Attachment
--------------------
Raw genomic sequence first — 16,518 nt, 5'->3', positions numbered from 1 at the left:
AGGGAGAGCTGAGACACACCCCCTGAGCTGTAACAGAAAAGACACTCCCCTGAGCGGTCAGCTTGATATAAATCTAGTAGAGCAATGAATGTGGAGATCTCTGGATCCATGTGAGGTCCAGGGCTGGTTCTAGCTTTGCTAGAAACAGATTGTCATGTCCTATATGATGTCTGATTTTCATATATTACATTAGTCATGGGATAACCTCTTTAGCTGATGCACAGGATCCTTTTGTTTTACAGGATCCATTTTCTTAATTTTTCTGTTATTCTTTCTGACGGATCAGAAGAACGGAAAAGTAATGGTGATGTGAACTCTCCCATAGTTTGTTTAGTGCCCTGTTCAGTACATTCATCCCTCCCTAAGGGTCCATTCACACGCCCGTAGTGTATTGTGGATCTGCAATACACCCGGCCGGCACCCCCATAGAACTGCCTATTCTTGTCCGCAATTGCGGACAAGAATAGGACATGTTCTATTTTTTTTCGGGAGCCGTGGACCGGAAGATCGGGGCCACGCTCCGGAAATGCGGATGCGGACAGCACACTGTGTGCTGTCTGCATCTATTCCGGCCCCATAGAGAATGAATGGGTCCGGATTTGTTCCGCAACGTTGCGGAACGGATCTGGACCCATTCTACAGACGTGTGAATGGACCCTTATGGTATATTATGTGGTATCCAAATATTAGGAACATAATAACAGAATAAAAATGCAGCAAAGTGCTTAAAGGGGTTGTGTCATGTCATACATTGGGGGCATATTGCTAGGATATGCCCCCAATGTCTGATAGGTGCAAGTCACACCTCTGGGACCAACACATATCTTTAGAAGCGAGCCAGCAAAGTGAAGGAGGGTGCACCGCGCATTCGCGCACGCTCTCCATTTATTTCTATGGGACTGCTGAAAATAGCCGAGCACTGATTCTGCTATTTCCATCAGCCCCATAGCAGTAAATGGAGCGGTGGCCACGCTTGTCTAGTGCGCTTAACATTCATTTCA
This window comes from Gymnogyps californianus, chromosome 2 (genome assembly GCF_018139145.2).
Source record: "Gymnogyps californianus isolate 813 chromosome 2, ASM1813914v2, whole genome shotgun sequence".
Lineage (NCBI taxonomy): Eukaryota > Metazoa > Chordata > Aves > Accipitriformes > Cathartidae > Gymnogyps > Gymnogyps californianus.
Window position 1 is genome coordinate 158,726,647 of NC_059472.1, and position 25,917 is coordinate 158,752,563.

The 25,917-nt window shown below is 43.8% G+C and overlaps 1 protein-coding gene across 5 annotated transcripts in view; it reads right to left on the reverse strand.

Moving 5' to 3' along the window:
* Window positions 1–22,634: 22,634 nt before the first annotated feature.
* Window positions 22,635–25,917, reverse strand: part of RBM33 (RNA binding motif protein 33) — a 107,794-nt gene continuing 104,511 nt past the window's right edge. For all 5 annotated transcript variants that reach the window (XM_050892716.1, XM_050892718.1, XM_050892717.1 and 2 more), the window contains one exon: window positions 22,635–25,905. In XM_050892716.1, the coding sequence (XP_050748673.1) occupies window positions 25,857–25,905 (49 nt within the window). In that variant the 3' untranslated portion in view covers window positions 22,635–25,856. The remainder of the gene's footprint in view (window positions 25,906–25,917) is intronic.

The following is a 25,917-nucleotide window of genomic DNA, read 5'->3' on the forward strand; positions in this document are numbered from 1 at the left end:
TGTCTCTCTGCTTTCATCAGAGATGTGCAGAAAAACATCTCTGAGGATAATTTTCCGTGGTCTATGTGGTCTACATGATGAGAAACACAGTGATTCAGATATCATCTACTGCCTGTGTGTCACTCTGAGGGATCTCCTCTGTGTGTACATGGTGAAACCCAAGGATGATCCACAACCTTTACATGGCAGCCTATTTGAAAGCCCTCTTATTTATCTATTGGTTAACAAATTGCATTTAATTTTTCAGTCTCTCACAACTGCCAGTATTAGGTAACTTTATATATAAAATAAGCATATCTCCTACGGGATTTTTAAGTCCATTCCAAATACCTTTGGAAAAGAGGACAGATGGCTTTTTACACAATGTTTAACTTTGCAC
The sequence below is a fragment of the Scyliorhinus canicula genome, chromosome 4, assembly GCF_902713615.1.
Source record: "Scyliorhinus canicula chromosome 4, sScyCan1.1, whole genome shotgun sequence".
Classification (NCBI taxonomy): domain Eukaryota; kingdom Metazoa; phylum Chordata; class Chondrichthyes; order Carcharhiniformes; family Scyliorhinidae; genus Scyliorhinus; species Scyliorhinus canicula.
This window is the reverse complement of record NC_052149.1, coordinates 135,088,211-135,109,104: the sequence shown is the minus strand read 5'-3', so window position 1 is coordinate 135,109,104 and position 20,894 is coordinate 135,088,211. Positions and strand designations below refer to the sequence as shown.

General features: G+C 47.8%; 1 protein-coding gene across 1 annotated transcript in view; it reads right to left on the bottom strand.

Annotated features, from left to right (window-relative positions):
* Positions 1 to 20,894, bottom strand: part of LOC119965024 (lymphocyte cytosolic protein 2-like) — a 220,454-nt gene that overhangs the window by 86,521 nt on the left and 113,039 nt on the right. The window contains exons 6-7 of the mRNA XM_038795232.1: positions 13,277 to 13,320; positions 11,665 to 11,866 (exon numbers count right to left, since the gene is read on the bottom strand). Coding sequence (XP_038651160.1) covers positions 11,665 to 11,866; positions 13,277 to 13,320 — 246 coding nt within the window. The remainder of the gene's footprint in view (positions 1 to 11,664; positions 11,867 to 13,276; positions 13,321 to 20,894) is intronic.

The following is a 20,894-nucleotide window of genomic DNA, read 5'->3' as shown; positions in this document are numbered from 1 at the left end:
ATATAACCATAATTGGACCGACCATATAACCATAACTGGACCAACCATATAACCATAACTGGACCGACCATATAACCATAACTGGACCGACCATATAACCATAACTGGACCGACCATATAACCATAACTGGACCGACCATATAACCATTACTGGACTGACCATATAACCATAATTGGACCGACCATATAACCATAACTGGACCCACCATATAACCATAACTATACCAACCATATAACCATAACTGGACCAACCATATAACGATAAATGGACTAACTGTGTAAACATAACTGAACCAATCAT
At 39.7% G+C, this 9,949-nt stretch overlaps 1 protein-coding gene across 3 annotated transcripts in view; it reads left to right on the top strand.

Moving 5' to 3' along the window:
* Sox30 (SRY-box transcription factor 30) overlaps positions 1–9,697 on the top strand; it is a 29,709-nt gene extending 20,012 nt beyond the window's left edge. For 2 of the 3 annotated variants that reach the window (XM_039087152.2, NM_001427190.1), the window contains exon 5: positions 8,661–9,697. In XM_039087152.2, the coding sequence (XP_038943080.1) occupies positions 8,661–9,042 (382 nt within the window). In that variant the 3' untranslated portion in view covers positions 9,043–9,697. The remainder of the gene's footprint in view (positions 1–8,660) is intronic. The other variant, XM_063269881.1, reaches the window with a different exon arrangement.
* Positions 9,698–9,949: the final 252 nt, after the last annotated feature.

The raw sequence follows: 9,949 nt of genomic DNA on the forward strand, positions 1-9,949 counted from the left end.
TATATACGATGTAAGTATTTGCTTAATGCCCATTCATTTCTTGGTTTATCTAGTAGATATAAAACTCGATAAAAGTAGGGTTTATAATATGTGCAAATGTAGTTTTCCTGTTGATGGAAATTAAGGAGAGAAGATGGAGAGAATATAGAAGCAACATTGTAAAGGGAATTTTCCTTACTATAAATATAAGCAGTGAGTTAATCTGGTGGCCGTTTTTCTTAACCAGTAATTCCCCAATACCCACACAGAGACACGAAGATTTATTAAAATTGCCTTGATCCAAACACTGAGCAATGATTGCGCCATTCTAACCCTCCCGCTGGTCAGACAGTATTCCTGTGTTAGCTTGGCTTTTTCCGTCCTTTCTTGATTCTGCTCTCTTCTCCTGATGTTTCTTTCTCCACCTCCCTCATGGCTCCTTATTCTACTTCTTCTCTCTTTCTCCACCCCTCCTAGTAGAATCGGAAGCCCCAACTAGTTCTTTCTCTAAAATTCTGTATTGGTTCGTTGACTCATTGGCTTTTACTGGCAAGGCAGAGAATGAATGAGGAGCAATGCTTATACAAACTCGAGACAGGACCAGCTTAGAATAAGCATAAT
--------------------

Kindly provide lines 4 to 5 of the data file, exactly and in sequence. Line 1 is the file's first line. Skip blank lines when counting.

Source record: "Gymnogyps californianus isolate 813 chromosome 2, ASM1813914v2, whole genome shotgun sequence".
Lineage (NCBI taxonomy): Eukaryota > Metazoa > Chordata > Aves > Accipitriformes > Cathartidae > Gymnogyps > Gymnogyps californianus.